Or maybe I’d choose not to be a superhero, but just really, really, impressively strong because of my hard work and effort.  I might be a martial-arts warrior with crazy coordination and incredible agility and let people see slow-motion replays of all my moves (I might have the angels videotaping my feats).

Or maybe I’d go more for the Jedi angle and I’d wave a light saber through the air.  Zzzzz!  Zzzzzz!  I’d wave my hand and play mind games and do back-flips and defeat the force of evil to the admiration of onlookers.

Or I could be a stunningly cool Lord of the Rings elf, and let precise arrows fly off my bow with the same ease as brushing my hair.

Or maybe I’d go for a shoot-’em-up style and I’d come with a big diesel truck of illegal weapons with blasting rock music and use machine guns to win my way into the respect of the people.

. . Do you and I think God didn’t know this is how we think?

Do we think He didn’t know that He could impress us more by coming to us this way?

Do we think He didn’t know that we would rather see movies about superheroes and legends and even gangsters than hear the story about how His invincible Son quietly entered the world of human fragility?

Does the nativity excite us the way a multi-planetary fight does?

Do we feel as eager to learn about God’s coming as a little baby as we do about a knight’s quest to slay mighty monsters?

Do we feel as drawn to the story of God’s first night in a barn the way we do to the story of a superhero who can scale buildings and kick-box the world into submission?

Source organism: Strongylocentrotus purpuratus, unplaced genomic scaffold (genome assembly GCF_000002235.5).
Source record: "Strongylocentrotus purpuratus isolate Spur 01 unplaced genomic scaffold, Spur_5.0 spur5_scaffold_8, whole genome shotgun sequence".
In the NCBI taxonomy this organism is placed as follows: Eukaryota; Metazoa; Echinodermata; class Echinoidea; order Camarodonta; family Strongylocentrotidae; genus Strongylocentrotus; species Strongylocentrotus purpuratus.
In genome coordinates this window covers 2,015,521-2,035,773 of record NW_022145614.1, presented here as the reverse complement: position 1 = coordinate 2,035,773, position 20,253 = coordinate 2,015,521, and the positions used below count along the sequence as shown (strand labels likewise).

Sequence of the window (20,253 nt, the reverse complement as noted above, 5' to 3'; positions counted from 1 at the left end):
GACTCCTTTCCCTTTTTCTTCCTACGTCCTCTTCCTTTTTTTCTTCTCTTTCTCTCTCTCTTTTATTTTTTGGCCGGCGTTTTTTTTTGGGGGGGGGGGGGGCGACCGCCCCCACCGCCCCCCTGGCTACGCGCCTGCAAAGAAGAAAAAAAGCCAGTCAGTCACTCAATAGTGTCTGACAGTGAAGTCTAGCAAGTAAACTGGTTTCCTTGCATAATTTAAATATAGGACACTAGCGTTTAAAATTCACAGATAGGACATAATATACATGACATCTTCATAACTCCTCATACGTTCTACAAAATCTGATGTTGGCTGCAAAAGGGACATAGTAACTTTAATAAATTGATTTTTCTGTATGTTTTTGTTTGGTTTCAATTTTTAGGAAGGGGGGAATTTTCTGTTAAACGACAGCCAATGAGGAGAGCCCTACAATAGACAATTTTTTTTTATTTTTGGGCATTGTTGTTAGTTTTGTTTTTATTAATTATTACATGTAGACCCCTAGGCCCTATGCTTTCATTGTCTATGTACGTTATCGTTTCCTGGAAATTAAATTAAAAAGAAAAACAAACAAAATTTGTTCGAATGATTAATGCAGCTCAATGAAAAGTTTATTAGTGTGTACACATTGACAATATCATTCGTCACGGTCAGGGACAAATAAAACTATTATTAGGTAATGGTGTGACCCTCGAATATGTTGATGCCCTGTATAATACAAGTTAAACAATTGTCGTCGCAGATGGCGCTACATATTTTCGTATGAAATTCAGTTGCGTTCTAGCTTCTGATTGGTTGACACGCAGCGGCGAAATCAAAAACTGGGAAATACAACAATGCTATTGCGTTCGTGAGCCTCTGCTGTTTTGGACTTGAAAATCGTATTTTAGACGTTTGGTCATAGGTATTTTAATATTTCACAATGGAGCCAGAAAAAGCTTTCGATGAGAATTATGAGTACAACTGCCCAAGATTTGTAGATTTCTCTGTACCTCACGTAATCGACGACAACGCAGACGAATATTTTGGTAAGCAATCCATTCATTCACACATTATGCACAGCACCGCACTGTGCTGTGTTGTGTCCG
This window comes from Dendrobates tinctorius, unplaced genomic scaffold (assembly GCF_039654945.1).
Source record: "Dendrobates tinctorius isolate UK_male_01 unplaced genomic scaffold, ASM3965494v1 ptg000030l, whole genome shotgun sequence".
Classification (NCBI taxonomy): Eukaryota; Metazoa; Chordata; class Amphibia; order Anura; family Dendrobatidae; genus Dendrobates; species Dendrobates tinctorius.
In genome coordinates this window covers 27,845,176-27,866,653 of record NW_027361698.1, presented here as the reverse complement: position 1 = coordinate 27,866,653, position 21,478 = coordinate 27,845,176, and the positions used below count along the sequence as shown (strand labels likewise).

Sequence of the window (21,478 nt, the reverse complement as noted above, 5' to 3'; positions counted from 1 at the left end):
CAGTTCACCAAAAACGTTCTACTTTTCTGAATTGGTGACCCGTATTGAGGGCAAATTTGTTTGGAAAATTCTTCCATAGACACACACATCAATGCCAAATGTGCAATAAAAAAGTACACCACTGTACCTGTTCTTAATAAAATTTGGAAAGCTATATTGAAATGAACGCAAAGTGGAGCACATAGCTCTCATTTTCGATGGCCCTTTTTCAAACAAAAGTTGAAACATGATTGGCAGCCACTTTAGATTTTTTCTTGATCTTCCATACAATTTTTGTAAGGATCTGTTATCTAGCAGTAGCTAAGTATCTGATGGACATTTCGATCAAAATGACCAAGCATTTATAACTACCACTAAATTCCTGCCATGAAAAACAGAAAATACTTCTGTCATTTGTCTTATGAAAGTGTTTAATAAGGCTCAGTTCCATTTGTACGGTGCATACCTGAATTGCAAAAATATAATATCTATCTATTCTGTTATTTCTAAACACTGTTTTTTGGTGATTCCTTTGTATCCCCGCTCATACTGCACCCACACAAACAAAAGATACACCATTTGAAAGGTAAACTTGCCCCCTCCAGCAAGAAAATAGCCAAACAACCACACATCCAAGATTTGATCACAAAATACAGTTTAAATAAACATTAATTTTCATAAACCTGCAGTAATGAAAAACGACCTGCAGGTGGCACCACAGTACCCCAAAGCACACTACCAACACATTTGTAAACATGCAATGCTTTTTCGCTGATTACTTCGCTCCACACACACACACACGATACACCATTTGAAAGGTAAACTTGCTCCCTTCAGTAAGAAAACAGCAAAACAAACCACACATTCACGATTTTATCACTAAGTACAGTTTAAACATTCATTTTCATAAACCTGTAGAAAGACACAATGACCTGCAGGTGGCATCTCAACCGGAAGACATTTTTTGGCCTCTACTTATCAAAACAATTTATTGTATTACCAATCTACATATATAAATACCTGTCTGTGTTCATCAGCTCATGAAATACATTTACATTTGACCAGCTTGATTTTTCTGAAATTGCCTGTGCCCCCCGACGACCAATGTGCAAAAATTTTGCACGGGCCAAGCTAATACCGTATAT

And what about all the cool cars, cool drugs, giant wealth, and cool powers of gangsters in movies?  Does not even evil often win our attention and approval over the humble good of the Son of God?

. . Did God not know how we felt?  Did He not know that we would look at the entry of His precious Son and have an attitude so very often of, Eh, before returning to the excitement of blockbuster movies, sports-playoffs and action-packed video games?

Oh yes.  He knew.

He knew.

And He still chose, perfectly carefully, to come as a tiny baby boy in a dark, unimportant, unnoticed manger.  He still chose for cattle and donkeys and sheep to be the first to see the Son of God.  He still chose for a young carpenter to hold Him in his arms.  For a poor, most-likely-teenage girl to be the first to count His ten tiny fingers and ten tiny toes.  He chose to come to the world as a totally helpless, utterly vulnerable infant whose little head had to be supported.

Here is the Son of God.

Does that capture your attention?

It does mine.

And, when I think about it . . it captures my attention far more than the fake wonders of a superhero or Jedi Master or wizard or warrior or martial arts expert who cares more about impressing an audience than about saving them.

. . I am drawn to the mystery of that stable.  And the more I reflect on it, the more captivating God’s strength-of-love becomes for me . . and the less inviting the shenanigans of an attention-hungry world.

To be agile and handsome and strong and brightly-costumed and loudly welcomed . . that really is something . . until you glimpse the birth of the Son of God.

She wrapped him snugly in strips of cloth and laid him in a manger, because there was no lodging available for them. (Luke 2:7b, NLT)